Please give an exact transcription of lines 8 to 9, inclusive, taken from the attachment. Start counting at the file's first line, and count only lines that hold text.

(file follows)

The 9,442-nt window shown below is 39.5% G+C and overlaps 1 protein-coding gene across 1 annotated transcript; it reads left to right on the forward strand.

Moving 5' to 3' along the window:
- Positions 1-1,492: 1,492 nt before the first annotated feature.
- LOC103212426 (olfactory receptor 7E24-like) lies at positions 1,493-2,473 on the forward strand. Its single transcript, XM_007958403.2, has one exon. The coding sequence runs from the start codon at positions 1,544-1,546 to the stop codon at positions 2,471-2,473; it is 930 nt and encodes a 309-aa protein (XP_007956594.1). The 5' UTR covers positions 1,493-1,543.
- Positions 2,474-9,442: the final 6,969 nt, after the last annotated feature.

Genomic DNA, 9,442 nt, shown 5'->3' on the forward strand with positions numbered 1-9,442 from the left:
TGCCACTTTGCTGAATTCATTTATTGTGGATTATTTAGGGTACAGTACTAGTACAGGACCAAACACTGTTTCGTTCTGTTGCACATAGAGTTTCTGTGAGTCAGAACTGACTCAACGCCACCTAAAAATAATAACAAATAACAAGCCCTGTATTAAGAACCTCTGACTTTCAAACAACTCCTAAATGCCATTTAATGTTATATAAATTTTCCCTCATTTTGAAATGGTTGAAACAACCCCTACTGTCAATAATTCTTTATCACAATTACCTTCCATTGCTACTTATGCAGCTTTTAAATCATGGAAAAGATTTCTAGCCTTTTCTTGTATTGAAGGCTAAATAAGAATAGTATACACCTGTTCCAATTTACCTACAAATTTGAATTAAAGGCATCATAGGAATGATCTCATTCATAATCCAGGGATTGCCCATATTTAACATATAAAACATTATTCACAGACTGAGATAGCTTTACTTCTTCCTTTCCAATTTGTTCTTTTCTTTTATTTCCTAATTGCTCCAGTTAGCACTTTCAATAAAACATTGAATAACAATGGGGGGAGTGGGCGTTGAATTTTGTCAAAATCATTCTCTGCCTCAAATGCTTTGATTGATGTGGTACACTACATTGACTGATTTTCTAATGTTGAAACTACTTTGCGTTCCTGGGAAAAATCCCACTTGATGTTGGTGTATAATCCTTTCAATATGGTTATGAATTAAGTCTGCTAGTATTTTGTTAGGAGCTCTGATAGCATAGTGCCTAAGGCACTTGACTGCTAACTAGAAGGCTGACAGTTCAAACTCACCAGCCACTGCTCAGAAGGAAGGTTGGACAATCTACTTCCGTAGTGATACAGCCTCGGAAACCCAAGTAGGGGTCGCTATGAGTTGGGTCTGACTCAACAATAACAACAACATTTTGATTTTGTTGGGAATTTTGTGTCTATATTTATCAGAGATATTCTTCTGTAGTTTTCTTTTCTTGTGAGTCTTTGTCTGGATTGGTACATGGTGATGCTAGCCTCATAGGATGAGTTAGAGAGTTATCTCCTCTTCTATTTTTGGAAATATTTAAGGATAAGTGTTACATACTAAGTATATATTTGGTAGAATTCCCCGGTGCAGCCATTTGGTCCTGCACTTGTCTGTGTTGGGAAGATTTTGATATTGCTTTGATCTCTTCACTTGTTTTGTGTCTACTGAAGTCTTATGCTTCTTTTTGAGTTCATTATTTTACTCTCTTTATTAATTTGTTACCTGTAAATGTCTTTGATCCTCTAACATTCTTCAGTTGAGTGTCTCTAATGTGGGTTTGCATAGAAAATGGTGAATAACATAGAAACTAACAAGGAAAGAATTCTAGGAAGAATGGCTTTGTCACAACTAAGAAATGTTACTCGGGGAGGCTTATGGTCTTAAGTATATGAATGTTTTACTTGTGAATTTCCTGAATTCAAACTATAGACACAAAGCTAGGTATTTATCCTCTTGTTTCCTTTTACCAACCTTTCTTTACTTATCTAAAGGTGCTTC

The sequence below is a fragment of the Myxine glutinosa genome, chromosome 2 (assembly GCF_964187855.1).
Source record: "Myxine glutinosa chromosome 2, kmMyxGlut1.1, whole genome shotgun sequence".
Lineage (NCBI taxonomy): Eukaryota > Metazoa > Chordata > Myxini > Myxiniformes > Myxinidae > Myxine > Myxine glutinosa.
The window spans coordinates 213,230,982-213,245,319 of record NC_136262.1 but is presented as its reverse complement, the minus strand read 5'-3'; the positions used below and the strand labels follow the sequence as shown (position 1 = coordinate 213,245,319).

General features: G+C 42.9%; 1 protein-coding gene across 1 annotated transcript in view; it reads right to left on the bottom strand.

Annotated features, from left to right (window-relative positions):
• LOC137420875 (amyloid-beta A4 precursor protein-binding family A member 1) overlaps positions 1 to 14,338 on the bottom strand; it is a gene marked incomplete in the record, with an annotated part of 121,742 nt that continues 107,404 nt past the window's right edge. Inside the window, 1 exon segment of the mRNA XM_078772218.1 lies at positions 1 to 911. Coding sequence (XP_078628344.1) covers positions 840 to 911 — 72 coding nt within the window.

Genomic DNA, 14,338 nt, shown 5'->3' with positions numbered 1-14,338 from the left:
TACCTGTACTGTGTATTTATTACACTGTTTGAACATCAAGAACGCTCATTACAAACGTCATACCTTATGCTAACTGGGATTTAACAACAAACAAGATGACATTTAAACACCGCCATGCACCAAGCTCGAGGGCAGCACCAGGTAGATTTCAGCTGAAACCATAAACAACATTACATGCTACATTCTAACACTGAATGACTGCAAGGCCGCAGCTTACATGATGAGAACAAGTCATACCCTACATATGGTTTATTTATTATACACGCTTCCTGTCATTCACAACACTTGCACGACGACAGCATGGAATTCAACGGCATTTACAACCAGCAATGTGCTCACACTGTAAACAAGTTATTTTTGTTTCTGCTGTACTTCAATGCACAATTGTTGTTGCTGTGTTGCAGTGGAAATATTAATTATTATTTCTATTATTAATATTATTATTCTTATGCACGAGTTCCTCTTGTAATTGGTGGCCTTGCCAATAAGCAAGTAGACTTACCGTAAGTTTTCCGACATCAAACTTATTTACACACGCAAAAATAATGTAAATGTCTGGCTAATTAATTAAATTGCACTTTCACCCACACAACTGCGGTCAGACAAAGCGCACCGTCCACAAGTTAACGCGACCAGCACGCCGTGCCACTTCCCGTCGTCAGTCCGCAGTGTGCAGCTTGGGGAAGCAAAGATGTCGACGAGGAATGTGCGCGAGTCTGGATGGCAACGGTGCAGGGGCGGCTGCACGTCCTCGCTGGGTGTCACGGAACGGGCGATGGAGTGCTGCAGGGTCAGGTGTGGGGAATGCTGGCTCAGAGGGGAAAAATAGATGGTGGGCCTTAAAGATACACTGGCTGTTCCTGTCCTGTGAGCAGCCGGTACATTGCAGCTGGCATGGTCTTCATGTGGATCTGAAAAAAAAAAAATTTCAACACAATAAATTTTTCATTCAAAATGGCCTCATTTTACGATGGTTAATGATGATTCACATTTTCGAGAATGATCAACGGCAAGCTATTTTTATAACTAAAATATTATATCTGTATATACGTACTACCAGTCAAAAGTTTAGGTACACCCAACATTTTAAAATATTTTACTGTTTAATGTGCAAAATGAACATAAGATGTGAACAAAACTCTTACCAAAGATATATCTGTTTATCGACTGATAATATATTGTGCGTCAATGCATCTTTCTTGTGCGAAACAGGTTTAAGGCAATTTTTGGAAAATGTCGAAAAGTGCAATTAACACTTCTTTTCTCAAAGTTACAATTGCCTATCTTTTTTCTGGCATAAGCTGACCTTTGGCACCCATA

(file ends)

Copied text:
The sequence below is a fragment of the Myxine glutinosa genome, chromosome 2 (assembly GCF_964187855.1).
Source record: "Myxine glutinosa chromosome 2, kmMyxGlut1.1, whole genome shotgun sequence".